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RYLAND, JOHN COLLETT (1723–1792), divine, son of Joseph Ryland, a farmer and grazier of Lower Ditchford, Gloucestershire, and grandson of John Ryland, yeoman, of Hinton-on-the-Green, Gloucestershire, was born at Bourton-on-the-Water in the same county on 12 Oct. 1723. His mother, Freelove Collett, of Slaughter, was a collateral descendant of John Colet [q. v.], dean of St. Paul's. Ryland was baptised in 1741 by Benjamin Beddome [q. v.], who, perceiving him to be a lad of promise, sent him about 1744 to Bernard Foskett's academy at Bristol to prepare for the ministry. After undergoing much spiritual conflict he left Bristol in 1750 to be pastor of the baptist church at Warwick, where he had already preached for four or five years. Here he kept school in St. Mary's parsonage-house, rented of the rector, Dr. Tate, who, when remonstrated with on harbouring a dissenter, used to retort that he had brought the man as near the church as he could, though he could not force him into it.

In October 1759 Ryland left Warwick for Northampton, where he lived twenty-six years as minister and schoolmaster, his pupils often numbering as many as ninety. Among them was Samuel Baxter. It is his chief merit to have done more perhaps than any man of his time to promote polite learning among the baptists and orthodox dissenters. Twice his church was enlarged, and in 1781 his son, John Ryland (1753–1825) [q. v.], joined him as co-pastor. On 2 July 1784 he delivered at sunrise over the grave of Dr. Andrew Gifford [q. v.] in Bunhill Fields an ‘Oration,’ which was published, and has been twice reprinted (1834 and 1888). In 1786 Ryland resigned to his son the care of the church, and removed his school to Enfield, where it grew and flourished. Ryland frequently preached in the neighbourhood. He is said to have once addressed from a coach-box, in a seven-storied wig, holiday crowds assembled on the flat banks of the Lea, near Ponder's End. He was massive in person, and his voice in singing was compared to the roaring of the sea. The degree of M.A. was conferred upon him in 1769 by Brown University, Providence, Rhode Island, U.S.A. (founded 1765).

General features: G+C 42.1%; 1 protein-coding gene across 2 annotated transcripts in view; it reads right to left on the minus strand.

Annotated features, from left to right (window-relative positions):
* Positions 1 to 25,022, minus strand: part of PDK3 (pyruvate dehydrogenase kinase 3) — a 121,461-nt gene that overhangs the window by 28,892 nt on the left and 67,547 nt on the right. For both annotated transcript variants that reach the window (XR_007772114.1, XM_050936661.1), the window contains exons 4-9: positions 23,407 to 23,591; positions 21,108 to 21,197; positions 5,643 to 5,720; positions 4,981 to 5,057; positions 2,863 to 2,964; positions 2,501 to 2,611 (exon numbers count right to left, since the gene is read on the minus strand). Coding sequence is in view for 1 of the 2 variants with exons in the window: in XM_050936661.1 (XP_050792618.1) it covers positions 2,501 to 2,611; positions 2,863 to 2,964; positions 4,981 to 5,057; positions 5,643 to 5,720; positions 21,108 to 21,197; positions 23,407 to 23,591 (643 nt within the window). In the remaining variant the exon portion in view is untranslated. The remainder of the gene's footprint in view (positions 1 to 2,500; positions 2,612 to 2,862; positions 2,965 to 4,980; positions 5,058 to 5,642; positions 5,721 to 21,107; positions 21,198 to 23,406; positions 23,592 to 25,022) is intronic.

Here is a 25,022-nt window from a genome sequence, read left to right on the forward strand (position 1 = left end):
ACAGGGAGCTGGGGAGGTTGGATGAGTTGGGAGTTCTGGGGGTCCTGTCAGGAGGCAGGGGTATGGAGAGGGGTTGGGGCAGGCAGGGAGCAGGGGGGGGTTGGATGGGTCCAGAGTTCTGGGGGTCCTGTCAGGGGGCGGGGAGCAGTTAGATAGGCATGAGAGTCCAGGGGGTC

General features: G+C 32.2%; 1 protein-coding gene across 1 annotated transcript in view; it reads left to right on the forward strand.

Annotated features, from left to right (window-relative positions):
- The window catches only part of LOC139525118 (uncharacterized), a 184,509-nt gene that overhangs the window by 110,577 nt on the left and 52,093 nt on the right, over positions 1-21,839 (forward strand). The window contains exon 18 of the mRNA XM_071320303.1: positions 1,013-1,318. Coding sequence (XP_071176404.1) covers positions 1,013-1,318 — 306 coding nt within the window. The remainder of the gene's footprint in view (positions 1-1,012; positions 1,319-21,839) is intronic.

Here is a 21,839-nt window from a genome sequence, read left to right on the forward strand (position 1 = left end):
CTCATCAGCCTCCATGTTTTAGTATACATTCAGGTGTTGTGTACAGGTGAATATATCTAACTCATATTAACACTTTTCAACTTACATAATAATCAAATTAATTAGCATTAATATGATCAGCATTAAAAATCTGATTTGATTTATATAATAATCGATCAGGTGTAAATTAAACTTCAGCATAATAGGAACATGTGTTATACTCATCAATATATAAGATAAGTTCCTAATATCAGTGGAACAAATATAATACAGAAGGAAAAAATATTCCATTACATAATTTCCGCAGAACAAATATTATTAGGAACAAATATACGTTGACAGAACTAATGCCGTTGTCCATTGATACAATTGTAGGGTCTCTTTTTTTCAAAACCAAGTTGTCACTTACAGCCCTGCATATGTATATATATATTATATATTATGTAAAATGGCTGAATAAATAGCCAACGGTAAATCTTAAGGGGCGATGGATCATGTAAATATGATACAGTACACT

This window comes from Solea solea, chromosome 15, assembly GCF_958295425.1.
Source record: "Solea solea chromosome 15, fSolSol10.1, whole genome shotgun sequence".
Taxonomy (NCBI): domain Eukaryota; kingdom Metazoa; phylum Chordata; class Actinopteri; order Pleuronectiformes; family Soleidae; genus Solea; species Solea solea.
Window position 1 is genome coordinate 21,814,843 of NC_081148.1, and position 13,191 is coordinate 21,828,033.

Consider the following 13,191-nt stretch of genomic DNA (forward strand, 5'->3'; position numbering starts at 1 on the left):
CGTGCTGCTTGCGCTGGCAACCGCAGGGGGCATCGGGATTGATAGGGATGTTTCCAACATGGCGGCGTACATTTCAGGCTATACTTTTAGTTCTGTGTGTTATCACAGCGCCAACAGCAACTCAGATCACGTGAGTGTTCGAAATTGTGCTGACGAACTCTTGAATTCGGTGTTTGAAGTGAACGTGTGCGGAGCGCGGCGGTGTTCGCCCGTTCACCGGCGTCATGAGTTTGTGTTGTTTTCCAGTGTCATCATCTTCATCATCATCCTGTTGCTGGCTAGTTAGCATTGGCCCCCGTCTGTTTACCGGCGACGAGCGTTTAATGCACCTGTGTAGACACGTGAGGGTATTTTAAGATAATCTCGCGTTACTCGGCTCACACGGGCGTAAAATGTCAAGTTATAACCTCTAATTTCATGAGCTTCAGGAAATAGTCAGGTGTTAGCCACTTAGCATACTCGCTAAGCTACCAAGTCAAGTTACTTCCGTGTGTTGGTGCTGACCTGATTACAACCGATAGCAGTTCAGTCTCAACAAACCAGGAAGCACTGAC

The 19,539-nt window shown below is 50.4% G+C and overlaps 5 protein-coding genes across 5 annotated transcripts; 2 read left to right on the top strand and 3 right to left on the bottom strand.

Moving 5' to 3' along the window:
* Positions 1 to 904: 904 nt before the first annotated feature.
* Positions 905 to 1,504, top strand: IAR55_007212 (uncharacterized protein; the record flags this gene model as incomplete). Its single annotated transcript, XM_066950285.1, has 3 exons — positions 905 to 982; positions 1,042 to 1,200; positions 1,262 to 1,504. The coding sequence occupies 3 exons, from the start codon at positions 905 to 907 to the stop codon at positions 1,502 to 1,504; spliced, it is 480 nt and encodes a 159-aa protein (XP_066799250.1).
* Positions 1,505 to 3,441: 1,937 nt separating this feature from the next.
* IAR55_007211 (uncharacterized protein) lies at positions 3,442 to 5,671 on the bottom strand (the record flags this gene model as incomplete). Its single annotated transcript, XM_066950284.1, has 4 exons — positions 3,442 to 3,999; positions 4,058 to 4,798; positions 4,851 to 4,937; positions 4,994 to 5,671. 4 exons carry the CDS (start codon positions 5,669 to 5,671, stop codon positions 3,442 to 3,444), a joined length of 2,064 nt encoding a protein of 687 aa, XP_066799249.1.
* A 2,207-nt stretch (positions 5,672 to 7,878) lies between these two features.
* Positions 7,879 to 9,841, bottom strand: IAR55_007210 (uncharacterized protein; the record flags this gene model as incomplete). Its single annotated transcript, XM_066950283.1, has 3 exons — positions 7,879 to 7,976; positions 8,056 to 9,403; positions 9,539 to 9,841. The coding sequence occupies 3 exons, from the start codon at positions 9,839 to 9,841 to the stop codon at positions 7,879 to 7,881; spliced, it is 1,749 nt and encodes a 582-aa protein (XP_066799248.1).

Ryland died at Enfield on 24 July 1792, and was buried at Northampton, his funeral sermon (two editions, 1792) being preached by Dr. John Rippon [q. v.] An elegy by ‘Legatus’ was published (London, 1792, 4to). He was twice married: first, on 23 Dec. 1748, to Elizabeth Frith of Warwick (d. 1779); and secondly to Mrs. Stott, widow of an officer. His sons by his first wife, John [q. v.] (1753–1825) and Herman Witsius [q. v.], are noticed separately. A portrait by John Russell (1745–1806) [q. v.], in full-bottomed wig and bands, engraved by Granger, is prefixed to his ‘Address to the Ingenuous Youth of Great Britain,’ London, 1792, 12mo.

Ryland's passion for book-making once or twice involved him in pecuniary difficulties. Neither printer, publisher, nor engraver could turn out their work half fast enough for him. As his friends James Hervey (1714–1758) [q. v.] and Augustus Toplady told him, he would have done more had he done less. With James Ferguson (1710–1776) [q. v.] he issued ‘An Easy Introduction to Mechanics,’ 1768, 8vo, and ‘A Series of Optical Cards.’ He contributed to the ‘Baptist Register,’ edited by John Rippon, wrote many of the articles for Buck's ‘Theological Dictionary,’ London, 1802, 8vo, and edited Edward Polhill's ‘Christus in Corde,’ Quarles's ‘Emblems,’ Jonathan Edwards's ‘Sermons’ (1780), and Cotton Mather's ‘Student and Preacher’ (1781).

His separate publications (all issued at London unless otherwise stated) were:

  1. ‘Memoir of J. Alleine,’ 8vo, 1766; 2nd ed. 1768.
  2. ‘Life and Actions of Jesus Christ; by Way of Question and Answer, in Verse,’ 1767, 12mo.
  3. ‘Scheme of Infidelity,’ London, 1770, 8vo.
  4. ‘A Contemplation on the Existence and Perfection of God,’ 1774, 8vo.
  5. ‘Contemplation on the Insufficiency of Reason,’ 1775, 8vo.
  6. ‘Contemplation on the Nature and Evidences of Divine Inspiration,’ Northampton, 1776, 8vo. These three, with additions, republished, Northampton, 1779, 8vo, with portrait, as ‘Contemplations on the Beauties of Creation;’ 3rd ed. 3 vols. Northampton, 1780.
  7. ‘The Preceptor or Counsellor of Human Life,’ 1776, 12mo.
  8. ‘A Key to the Greek Testament,’ 1777, 8vo.
  9. ‘Character of James Hervey, with Letters,’ 1790, 8vo.
  10. ‘A Translation of John Owen's Demonstrations of Divine Justice,’ 1790.
  11. ‘A Picture of Popery, prefixed to Luther's Discourses by Capt. Henry Bell;’ 2nd ed. 1791, fol.
  12. ‘A Body of Divinity,’ 1790, 12mo.
  13. ‘Evidences that the Christian Religion is of God;’ 2nd ed. 1798, 12mo.
  14. ‘Select Essays on the Moral Virtue, and on Genius, Science, and Taste,’ 1792.

[Ivimey's Hist. of Engl. Baptists, iv. 609; Sibree's Independency in Warwickshire, p. 128; Bogue and Bennett's Hist. of Diss. ii. 648; Gent. Mag. July 1792, p. 678; Evangel. Mag. October 1800, p. 397; Baptist Ann. Reg. 1790–3, pp. 124, 125, 329; European Mag. August 1792, p. 167; Morris's Biogr. Recoll. of Robert Hall, 1846, pp. 20–1; Newman's Rylandiana, 1835, passim; Cat. Sen. Acad. Univ. Brun. Providence, R. I., p. 47; Chaloner Smith's Brit. Mezz. Portraits, p. 685; Williamson's John Russell, R.A., 1894, pp. 47, 53, 163.]

C. F. S.